A team from Aquaya Institute and the University of Ghana, on Thursday, July, 28 officers of Asutifi North District Assembly to report findings from water quality sampling conducted on water from households, communities, schools, and Healthcare facilities in the district.
The exercise which falls under "the Hilton Africa Water Quality Testing Fellowship" and is funded by the Hilton Foundation forms part of the organization’s five-year capacity-building and evidence-generation programs.
It analyzed 475 water samples from 242 households, 181 community water points (eight different types), 14 schools, and 8 healthcare facilities using E. coli, turbidity, pH, electrical conductivity, temperature, and Free Chlorine residual(FCR) as parameters. A percentage of 85 of the water samples were from improved water point types whereas 15 were from unapproved ones.
For turbidity and conductivity, 70% were within the acceptable limits whereas 64% of samples had low pH. pH has no health implications and conductivity affects only the taste of water when too high, while turbidity, on the other hand, reduces chlorine efficiency.
A large proportion of household and community water point samples and a third of samples from schools and healthcare facilities had detectable E. coli. Large percentages were also reported in water point samples from protected and unprotected dug wells, unprotected slings, rainwater, and surface water.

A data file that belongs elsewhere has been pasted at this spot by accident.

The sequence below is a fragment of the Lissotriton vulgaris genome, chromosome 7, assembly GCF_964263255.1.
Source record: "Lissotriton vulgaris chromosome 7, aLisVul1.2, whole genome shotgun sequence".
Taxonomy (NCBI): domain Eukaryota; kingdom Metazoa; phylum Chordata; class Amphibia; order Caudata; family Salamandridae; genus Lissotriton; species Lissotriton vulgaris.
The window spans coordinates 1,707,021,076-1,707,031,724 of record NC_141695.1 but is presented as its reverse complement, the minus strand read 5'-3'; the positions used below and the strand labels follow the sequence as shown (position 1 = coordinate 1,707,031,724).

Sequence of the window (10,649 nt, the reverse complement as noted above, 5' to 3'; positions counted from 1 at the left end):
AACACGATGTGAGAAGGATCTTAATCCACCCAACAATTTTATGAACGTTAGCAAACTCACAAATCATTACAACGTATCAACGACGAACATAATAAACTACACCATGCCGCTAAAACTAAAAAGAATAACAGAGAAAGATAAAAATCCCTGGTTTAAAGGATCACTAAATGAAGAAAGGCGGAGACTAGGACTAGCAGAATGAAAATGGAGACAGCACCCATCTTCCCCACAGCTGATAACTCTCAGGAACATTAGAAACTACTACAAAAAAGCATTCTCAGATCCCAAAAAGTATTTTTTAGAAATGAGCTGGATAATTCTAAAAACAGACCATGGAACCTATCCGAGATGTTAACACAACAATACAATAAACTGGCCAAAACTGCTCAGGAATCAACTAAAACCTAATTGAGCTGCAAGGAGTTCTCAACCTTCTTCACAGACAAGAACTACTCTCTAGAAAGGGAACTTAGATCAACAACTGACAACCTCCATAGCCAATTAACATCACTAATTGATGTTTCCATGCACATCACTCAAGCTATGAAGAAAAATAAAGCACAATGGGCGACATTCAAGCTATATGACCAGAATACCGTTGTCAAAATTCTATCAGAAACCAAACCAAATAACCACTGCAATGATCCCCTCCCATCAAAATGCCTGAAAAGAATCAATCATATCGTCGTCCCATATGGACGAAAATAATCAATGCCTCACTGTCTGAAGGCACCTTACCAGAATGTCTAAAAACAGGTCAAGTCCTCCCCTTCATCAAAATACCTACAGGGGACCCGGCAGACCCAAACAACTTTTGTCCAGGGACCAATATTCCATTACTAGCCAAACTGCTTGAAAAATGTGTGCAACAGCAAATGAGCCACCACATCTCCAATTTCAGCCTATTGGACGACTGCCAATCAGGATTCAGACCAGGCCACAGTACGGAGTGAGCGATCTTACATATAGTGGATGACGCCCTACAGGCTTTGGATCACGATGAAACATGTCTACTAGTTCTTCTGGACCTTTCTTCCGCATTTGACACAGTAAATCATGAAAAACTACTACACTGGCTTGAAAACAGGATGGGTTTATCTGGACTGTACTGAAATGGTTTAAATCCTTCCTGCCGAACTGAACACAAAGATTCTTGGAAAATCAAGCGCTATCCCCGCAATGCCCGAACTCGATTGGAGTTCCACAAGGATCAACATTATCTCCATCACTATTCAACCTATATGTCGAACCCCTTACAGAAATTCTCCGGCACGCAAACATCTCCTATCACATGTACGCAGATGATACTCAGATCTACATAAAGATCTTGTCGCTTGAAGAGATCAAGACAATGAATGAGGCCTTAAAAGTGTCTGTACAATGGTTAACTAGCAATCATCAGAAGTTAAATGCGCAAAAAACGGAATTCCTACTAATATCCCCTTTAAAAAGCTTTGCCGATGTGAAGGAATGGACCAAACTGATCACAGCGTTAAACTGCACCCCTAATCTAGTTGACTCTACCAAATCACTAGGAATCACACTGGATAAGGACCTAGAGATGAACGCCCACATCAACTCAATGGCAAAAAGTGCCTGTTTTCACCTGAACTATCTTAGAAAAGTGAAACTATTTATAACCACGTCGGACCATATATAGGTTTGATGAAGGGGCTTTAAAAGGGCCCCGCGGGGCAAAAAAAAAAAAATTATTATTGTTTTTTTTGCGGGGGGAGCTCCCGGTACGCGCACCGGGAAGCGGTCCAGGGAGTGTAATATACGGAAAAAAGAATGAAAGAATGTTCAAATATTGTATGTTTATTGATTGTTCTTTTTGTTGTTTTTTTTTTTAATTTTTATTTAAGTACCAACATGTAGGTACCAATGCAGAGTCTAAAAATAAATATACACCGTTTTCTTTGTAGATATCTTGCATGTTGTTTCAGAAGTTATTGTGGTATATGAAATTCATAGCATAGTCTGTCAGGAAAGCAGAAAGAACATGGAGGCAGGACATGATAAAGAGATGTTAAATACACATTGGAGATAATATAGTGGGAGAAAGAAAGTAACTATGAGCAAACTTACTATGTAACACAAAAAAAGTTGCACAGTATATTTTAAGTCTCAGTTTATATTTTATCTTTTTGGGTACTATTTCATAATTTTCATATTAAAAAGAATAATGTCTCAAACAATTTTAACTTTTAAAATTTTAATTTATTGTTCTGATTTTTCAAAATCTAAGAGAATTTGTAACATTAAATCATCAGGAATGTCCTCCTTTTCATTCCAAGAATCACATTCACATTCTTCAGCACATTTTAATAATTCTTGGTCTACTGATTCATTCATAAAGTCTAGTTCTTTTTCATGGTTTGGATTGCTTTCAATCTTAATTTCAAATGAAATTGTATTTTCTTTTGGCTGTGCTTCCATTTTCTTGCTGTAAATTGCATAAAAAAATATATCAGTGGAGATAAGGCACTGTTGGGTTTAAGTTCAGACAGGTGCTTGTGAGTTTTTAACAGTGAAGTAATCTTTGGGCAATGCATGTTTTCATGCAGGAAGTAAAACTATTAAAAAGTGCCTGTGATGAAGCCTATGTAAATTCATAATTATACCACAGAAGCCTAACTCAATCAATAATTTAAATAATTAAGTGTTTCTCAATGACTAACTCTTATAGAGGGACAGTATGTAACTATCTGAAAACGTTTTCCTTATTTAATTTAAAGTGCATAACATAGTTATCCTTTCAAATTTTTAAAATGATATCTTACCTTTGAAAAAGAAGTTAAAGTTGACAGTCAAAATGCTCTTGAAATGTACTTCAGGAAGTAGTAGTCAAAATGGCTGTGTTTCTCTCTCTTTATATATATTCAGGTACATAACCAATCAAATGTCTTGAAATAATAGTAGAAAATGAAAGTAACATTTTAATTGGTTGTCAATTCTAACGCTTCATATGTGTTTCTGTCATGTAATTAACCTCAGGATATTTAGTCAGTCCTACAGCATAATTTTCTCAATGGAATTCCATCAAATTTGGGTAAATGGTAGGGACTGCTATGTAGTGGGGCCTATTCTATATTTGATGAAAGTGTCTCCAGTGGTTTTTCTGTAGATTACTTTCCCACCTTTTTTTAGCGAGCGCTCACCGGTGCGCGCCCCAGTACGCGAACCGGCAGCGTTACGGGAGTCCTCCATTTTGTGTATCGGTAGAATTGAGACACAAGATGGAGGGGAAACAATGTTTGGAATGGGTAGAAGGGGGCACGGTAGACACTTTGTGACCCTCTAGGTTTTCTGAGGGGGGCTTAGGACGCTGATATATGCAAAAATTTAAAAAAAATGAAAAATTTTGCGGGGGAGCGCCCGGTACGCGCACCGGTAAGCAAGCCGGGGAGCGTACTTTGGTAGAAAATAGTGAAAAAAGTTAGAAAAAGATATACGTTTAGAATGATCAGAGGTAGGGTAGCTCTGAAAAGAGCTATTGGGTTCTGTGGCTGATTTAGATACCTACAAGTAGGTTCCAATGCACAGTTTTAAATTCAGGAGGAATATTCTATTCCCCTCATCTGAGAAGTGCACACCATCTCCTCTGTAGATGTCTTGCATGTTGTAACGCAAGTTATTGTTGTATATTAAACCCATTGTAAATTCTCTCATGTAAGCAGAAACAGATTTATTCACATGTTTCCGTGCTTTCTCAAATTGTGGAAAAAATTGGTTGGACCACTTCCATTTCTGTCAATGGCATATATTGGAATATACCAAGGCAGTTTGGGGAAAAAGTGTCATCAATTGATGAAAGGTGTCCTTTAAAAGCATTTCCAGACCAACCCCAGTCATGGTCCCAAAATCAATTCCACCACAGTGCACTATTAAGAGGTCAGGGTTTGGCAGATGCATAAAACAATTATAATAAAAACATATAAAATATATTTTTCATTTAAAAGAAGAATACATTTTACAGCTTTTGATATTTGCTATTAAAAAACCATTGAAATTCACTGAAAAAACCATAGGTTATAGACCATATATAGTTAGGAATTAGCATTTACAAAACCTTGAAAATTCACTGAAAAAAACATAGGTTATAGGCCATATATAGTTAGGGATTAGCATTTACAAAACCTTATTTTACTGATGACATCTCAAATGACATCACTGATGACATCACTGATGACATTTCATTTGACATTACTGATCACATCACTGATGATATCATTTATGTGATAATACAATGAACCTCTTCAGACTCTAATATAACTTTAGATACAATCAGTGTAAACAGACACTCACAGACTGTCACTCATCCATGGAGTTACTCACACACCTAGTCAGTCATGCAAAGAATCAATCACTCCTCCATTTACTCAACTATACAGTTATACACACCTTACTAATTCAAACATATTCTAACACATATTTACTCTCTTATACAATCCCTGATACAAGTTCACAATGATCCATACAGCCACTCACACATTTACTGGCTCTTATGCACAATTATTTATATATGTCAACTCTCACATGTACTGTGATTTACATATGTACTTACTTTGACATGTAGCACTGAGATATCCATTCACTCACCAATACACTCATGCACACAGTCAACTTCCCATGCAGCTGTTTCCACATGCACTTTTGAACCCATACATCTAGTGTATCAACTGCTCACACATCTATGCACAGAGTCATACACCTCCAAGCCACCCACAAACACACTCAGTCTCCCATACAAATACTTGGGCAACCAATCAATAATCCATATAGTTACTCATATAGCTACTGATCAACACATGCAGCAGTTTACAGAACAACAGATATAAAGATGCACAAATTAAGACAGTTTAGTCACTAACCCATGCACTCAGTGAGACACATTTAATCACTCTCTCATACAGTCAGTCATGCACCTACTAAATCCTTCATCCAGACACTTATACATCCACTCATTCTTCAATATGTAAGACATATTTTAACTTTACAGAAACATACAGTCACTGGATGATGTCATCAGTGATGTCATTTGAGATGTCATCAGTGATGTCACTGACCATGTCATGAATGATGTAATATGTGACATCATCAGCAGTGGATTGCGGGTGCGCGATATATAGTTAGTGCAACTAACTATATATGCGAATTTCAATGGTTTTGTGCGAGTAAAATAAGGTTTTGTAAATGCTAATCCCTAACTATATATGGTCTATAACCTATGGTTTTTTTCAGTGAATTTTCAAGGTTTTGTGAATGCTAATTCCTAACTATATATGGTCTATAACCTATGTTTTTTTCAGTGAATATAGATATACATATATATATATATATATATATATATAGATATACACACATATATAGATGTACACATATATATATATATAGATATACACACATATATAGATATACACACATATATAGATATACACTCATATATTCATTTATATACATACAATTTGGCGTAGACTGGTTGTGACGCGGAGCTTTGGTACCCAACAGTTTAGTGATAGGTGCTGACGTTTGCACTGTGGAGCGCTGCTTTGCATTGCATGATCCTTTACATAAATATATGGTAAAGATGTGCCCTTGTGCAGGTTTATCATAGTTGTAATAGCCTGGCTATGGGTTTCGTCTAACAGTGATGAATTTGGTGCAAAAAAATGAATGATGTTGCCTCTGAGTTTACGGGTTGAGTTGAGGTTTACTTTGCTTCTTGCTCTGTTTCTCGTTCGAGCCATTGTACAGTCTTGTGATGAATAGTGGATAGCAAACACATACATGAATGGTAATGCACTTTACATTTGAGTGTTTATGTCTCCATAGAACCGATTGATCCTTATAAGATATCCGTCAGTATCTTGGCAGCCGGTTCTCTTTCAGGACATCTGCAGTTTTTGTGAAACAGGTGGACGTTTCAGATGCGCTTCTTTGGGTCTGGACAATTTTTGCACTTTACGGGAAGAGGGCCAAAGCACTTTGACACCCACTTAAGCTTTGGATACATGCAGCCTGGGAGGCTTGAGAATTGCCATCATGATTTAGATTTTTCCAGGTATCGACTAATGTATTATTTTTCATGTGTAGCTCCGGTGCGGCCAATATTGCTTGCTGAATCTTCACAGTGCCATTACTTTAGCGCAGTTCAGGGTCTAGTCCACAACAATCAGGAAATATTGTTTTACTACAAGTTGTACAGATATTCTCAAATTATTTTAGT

73% out of 192 piped water systems which included mechanized boreholes apply water treatment. The report presented chlorination as means of treating 55% of treated piped water systems and filtration for the remaining 45%.
It was presented that samples with positive free chlorine residual (FCR) have 4 times the odds of undetectable E.coli as compared to samples with no measurable FCR. For samples from water that were not safely stored, 88% had detectable E. coli whereas those that were safely stored had 60% detectable E.coli.
Presenting the report, Programs Officer for Aquaya, Afua Gyaama Kissi Ampomah said, “comparing the data for samples with positive free a chlorine residual and those without, the chlorination is working and it’s something we really need to project”.
She also added that “samples that are not safely stored are more likely to have detectable E. coli” and tasked officers to “encourage residents to store water safely”.
From the University of Ghana, Legon, Dr. Juliet Ewool Quansah pointed out the necessity of disseminating feedback to the people before the next point of sampling is done to prevent resistance.
District Planning Officer, Bismack Asante Kyere in response pledged commitment to that after consultations with management.
The project is working with the University of Ghana to develop a Water Testing Fellowship Program to enhance the training of water quality professionals. The next point of follow-up sampling in the district will begin in October 2022 by the University of Ghana.